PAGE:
ADU - Refurbished Shipping Container

13 Replies

Hi All,

As an agent I'm working with a client that had an interesting idea about an ADU. Of course I'm not at liberty to consult him on whether it would work well or not, but it got me curious. There is a company out of Canada called Honomobo that makes live-in ready studios/1 bedrooms ect. out of old shipping containers. I've read the ADU guidelines on the city of Portland, and don't see how one of these wouldn't work. Outside of permitting and plumbing, what else would have to be considered when putting something like a Honomobo on a residential property?

Best,

Cody

Unless they're on a foundation, container buildings will be considered by banks as "personal property," and banks won't finance the main house if there's a "trailer" on the property when the next buyer takes possession.  Also, unless they're on a permanent foundation, the city won't permit them as ADUs.  

Also, and while I haven't tried to permit a container building myself, I've been told by people who have that, because it's out of the ordinary for them, the city will require all the engineering drawings and stamps from an engineer registered in Oregon.  So it may prove to be more time-consuming to permit than stick-built.

Lastly, I suggest that whoever considers converting/buying a container home actually physically tour one first.  Depending on how it's been converted, they may prove to be a bit too narrow and low-ceilinged for some.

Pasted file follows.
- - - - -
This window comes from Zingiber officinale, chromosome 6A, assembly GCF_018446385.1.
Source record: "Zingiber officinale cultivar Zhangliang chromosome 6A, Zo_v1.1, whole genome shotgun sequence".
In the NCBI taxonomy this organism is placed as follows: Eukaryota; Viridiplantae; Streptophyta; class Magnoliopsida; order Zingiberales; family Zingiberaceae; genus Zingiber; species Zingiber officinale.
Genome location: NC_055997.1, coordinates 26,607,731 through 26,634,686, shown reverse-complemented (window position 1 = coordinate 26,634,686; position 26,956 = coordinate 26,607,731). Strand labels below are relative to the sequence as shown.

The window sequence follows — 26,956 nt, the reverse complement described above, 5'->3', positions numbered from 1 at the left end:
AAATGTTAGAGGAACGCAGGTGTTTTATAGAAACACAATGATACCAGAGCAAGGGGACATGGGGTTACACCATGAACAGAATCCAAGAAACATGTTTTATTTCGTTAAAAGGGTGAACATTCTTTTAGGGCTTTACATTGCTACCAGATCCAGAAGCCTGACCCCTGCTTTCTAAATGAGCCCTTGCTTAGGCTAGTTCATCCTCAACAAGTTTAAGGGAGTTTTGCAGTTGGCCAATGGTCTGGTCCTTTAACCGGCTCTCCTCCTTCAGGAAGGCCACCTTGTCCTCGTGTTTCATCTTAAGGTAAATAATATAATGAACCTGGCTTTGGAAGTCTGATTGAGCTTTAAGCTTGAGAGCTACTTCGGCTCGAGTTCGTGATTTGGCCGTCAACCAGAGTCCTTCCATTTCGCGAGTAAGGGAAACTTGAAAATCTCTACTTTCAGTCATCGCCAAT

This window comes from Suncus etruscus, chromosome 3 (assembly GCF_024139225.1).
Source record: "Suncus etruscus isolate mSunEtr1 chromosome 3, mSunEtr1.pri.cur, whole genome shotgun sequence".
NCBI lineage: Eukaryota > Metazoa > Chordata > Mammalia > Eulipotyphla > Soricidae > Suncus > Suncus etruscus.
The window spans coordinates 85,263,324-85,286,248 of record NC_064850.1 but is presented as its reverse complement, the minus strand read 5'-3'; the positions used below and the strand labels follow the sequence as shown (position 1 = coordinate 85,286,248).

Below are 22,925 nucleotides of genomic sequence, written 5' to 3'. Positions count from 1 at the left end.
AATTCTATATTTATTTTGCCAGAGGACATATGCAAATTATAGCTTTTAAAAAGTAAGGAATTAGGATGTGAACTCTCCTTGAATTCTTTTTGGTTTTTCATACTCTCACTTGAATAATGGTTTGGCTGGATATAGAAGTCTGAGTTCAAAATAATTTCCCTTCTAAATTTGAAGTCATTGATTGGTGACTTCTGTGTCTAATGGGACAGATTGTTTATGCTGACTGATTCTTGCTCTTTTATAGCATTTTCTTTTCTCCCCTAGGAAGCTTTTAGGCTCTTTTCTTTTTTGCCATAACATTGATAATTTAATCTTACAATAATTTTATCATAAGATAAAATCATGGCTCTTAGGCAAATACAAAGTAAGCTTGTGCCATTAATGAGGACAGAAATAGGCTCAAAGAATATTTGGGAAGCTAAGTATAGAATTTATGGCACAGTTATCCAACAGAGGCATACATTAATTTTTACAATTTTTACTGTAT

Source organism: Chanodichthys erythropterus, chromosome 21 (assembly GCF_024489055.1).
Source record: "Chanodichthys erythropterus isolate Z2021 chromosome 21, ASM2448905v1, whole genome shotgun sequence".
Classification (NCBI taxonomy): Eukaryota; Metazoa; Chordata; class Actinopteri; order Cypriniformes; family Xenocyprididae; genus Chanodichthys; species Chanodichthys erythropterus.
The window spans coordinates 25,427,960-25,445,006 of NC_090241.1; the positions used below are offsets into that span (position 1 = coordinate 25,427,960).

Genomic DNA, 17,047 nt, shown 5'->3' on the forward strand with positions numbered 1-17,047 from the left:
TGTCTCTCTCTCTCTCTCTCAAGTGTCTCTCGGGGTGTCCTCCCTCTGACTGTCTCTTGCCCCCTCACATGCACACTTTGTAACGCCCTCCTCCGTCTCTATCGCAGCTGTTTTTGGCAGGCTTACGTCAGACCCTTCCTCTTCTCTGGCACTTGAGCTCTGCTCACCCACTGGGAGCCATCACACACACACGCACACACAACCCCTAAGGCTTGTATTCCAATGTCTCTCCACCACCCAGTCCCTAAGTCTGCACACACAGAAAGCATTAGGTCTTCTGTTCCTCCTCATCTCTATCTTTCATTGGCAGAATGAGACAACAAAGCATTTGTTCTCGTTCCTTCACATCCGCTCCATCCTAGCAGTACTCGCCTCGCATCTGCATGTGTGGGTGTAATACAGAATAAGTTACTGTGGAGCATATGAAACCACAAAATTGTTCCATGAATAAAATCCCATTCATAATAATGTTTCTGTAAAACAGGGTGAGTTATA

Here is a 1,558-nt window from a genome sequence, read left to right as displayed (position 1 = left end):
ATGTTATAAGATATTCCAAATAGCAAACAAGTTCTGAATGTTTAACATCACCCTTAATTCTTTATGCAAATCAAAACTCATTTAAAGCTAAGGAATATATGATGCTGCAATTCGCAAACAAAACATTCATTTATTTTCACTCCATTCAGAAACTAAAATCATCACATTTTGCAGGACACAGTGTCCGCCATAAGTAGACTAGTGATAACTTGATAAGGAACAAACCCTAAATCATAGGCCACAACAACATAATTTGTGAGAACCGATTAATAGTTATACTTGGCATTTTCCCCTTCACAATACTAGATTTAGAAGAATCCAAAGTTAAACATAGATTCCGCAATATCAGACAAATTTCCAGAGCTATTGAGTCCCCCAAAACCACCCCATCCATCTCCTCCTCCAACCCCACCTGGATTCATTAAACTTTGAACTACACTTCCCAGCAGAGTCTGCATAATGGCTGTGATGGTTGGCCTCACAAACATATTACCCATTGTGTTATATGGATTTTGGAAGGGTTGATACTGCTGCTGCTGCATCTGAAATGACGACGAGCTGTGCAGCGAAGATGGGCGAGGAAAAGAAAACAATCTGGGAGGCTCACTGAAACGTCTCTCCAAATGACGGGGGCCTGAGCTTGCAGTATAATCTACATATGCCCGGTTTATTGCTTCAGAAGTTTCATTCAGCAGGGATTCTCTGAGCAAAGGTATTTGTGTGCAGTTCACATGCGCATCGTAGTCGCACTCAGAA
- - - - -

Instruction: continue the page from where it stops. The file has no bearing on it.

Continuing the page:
Oh, and actual lastly, I've seen some nice-looking modern container-to-habitable structure conversions, and I've seen some fugly ones.  If on the outside it looks like there's a shipping container in the back yard with a couple window cutouts, that might not make the neighbors happy, and might reduce the value of the main house.  

Hey Account Closed, 

Really appreciate your response! Very helpful. This particular company advertises that they will set up the foundation, but as you've laid out, there will be plenty of add'l hoops to jump through. 

In terms of getting in contact with someone in the city to speak to if further questions arise, is there a number or contact that you have had the most luck with? Maybe just the general permit line

Great insight from Account Closed, just a heads up that there are most likely bigger changes coming on the development/permitting side of things as the City of Portland just ousted its long-time Director of Bureau of Development Services.  More info from OregonLive here.

Thanks all... so let's just say the permitting gets easier and they are nice units. What is a ballpark cost on a foundation for something that is 500 sq. ft. and then making sure it has a working plumbing system?

I'm basically trying to ascertain whether it would be cheaper to do something like this with the modular home or to build a stand alone from scratch/finish a basement for ADU purposes.

@Dakota Mivshek Generally speaking, pre-fab modular residential buildings won't save you anything compared to stick-built, except, generally speaking, time.  In this case, whether you'd save time or not depends on Portland BDS.  

It might seem like I'm biased against shipping containers, but my thesis project in architecture school was a mid-rise mixed use building based on a shipping container model.  After some research, I abandoned the shipping containers but kept the concept of a stackable module (but at 12' wide rather than 8').